A malignant melanoma is a severe kind of skin cancer. While it's quite rare, malignant melanoma is the cause of most deaths (75%) due to skin cancer. A mole that changes in color or shape should be checked by a doctor, as it can be a sign of premalignant or malignant melanoma. Melanoma is most often seen in men and is most common among caucasian people who live in a sunny climate. However, it can develop in anyone.
The cause of malignant melanoma is an uncontrolled expansion of the melanocytes, the pigment cells of the skin. Studies suggest that UV radiation is a major contributor to this melanocyte growth. Both sun exposure and tanning beds may cause melanomas. UV radiation damages the DNA within the cells, and this results in mutations in the genes. As the rapid cellular division occurs, those mutations are transmitted to new sets of cells. Soon, the growth rate can be uncontrollable, resulting in tumors.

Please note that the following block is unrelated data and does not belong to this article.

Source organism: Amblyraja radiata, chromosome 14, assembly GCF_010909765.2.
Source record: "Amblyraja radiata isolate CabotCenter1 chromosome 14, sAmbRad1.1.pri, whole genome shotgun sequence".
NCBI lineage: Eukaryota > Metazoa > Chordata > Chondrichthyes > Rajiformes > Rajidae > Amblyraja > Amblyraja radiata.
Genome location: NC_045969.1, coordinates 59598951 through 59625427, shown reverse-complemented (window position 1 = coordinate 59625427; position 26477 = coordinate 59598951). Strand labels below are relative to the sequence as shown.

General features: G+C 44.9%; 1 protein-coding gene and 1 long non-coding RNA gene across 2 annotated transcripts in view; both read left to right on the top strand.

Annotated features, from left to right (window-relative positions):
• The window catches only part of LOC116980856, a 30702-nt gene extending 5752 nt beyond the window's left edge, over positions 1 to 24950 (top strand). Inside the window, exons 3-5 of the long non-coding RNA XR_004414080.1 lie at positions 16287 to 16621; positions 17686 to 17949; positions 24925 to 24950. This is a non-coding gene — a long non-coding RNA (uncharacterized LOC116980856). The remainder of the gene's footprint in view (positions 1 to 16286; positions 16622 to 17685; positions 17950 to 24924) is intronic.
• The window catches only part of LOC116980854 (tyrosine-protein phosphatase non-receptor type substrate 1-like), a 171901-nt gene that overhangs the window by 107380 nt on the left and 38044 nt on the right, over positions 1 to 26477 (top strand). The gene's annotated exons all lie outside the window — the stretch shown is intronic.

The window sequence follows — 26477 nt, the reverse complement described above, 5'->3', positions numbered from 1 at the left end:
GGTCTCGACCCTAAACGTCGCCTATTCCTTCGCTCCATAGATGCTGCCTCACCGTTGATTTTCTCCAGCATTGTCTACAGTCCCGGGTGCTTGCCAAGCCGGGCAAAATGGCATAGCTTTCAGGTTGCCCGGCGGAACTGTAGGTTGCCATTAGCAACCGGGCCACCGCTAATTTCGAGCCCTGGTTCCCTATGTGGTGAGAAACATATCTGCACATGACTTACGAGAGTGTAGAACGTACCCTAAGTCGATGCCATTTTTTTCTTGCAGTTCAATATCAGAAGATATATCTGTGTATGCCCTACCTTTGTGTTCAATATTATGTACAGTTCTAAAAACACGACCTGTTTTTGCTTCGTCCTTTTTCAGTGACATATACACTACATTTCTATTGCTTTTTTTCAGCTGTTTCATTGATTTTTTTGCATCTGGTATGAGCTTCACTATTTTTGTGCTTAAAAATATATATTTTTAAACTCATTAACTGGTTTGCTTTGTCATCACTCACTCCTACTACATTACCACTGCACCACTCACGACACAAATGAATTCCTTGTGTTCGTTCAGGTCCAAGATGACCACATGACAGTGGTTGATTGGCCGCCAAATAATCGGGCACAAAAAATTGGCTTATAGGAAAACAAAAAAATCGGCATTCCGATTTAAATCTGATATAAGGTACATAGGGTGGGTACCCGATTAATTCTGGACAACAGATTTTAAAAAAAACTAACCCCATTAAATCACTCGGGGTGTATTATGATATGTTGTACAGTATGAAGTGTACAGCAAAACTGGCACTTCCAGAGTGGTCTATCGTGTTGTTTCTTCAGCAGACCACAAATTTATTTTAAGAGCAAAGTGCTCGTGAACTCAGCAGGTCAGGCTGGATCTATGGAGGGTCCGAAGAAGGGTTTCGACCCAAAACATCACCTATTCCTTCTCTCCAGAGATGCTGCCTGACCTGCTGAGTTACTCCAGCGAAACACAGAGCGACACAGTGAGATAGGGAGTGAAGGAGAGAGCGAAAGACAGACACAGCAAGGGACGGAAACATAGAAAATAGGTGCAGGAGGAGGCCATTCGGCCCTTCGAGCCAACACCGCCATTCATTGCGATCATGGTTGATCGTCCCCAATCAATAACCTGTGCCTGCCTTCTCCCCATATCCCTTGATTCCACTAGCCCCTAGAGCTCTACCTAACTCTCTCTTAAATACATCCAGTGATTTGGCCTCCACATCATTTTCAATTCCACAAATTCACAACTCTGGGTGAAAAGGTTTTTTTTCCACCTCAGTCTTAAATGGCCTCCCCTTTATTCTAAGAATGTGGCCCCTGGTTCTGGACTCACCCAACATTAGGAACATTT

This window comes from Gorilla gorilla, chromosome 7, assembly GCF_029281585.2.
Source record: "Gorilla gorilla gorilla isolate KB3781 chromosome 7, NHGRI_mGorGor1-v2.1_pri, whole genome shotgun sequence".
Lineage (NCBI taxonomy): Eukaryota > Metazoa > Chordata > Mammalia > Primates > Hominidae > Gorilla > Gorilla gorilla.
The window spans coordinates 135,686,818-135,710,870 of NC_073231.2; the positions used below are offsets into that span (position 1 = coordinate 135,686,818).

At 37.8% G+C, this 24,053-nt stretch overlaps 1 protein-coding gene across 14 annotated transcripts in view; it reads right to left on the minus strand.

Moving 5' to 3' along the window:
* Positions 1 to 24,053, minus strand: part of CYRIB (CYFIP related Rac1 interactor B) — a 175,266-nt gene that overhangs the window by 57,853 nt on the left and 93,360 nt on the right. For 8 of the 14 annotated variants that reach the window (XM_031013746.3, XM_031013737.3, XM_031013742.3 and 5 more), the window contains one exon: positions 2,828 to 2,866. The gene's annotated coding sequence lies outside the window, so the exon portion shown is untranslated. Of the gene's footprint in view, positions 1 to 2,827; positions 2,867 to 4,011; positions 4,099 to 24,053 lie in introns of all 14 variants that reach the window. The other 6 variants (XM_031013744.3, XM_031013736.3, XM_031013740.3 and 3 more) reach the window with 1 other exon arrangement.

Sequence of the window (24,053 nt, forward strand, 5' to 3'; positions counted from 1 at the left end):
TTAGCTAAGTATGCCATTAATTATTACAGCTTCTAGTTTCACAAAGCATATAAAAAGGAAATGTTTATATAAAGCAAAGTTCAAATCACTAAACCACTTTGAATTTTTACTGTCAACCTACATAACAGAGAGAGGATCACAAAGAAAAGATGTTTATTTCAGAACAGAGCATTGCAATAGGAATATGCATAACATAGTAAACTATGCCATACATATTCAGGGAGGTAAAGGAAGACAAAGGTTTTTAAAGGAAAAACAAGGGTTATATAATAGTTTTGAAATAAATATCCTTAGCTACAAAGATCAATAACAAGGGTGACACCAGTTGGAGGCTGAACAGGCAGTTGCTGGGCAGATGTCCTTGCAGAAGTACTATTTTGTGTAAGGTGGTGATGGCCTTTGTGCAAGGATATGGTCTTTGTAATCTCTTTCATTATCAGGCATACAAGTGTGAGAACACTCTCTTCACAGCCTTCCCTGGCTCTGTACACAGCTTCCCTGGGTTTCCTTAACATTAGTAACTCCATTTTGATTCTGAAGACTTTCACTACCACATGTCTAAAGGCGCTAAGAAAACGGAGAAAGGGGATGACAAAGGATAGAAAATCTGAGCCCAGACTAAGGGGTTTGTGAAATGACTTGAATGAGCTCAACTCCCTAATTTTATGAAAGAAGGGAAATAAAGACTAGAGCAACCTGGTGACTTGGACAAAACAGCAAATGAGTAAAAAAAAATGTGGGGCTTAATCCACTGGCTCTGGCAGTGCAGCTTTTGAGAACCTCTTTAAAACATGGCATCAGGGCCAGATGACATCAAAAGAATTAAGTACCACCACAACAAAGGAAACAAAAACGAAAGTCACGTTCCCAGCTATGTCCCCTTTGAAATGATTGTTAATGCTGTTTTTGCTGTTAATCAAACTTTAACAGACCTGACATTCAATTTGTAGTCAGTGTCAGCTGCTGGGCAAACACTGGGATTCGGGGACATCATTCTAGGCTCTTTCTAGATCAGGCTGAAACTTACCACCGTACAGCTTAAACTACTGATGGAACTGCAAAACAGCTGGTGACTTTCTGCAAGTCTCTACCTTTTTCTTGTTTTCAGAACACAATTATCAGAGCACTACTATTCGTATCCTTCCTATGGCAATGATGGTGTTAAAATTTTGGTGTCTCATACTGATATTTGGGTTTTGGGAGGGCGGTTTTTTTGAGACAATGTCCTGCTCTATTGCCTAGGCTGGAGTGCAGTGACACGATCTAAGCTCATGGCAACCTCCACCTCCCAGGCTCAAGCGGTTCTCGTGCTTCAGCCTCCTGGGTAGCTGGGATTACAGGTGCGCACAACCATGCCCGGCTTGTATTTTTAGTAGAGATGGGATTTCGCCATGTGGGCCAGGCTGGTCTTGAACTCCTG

Only a doctor can diagnose malignant melanomas. A malignant melanoma is typically asymmetrical, has an irregular border, has more than 1 color, and is more than 6 mm in size. Patients should also keep a close watch on wounds as they heal, because slow-healing lesions may indicate melanoma. The doctor performs both a visual exam and another type of skin exam, such as a dermatoscopic exam. Growths that are suspected to be malignant melanomas are typically biopsied.
An excisional skin biopsy — a biopsy that includes full removal of the growth and a small amount of the skin and tissue around it — is the preferred treatment for malignant melanoma. The biopsy allows for all layers of the skin to be checked. Melanomas often spread to the lymph nodes nearest to the growth, so the lymph nodes may be biopsied as well. If the melanoma has spread to the lymph nodes, lymph node mapping may be done to be certain exactly which lymph nodes are affected.
Feel free to email us regarding any scheduling or general questions!